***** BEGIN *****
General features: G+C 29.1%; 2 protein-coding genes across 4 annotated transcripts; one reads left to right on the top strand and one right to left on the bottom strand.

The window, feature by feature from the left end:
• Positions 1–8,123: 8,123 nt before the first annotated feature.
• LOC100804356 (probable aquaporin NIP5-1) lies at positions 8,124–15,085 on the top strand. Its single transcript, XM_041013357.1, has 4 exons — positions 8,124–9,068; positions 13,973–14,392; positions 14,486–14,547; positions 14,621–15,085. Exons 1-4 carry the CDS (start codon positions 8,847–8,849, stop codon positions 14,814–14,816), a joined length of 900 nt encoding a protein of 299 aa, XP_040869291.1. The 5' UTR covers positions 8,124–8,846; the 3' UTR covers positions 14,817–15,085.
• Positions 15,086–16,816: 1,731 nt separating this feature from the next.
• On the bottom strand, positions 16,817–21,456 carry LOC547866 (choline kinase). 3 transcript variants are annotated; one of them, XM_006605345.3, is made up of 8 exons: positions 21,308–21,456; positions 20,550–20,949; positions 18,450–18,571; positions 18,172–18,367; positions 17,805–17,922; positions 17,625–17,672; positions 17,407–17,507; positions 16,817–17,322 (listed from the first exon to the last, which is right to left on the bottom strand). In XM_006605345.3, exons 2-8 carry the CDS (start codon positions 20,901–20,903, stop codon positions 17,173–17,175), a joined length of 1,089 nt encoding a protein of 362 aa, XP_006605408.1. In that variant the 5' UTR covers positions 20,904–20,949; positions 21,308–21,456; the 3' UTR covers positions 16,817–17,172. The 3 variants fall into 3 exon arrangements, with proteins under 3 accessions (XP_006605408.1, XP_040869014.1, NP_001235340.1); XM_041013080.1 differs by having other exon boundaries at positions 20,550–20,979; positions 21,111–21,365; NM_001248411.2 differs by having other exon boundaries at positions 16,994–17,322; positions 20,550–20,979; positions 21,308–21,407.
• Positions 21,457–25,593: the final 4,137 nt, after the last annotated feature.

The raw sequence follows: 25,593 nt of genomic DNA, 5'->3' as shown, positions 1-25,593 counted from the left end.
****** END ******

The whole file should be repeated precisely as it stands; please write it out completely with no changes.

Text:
General features: G+C 29.1%; 2 protein-coding genes across 4 annotated transcripts; one reads left to right on the top strand and one right to left on the bottom strand.

The window, feature by feature from the left end:
• Positions 1–8,123: 8,123 nt before the first annotated feature.
• LOC100804356 (probable aquaporin NIP5-1) lies at positions 8,124–15,085 on the top strand. Its single transcript, XM_041013357.1, has 4 exons — positions 8,124–9,068; positions 13,973–14,392; positions 14,486–14,547; positions 14,621–15,085. Exons 1-4 carry the CDS (start codon positions 8,847–8,849, stop codon positions 14,814–14,816), a joined length of 900 nt encoding a protein of 299 aa, XP_040869291.1. The 5' UTR covers positions 8,124–8,846; the 3' UTR covers positions 14,817–15,085.
• Positions 15,086–16,816: 1,731 nt separating this feature from the next.
• On the bottom strand, positions 16,817–21,456 carry LOC547866 (choline kinase). 3 transcript variants are annotated; one of them, XM_006605345.3, is made up of 8 exons: positions 21,308–21,456; positions 20,550–20,949; positions 18,450–18,571; positions 18,172–18,367; positions 17,805–17,922; positions 17,625–17,672; positions 17,407–17,507; positions 16,817–17,322 (listed from the first exon to the last, which is right to left on the bottom strand). In XM_006605345.3, exons 2-8 carry the CDS (start codon positions 20,901–20,903, stop codon positions 17,173–17,175), a joined length of 1,089 nt encoding a protein of 362 aa, XP_006605408.1. In that variant the 5' UTR covers positions 20,904–20,949; positions 21,308–21,456; the 3' UTR covers positions 16,817–17,172. The 3 variants fall into 3 exon arrangements, with proteins under 3 accessions (XP_006605408.1, XP_040869014.1, NP_001235340.1); XM_041013080.1 differs by having other exon boundaries at positions 20,550–20,979; positions 21,111–21,365; NM_001248411.2 differs by having other exon boundaries at positions 16,994–17,322; positions 20,550–20,979; positions 21,308–21,407.
• Positions 21,457–25,593: the final 4,137 nt, after the last annotated feature.

The raw sequence follows: 25,593 nt of genomic DNA, 5'->3' as shown, positions 1-25,593 counted from the left end.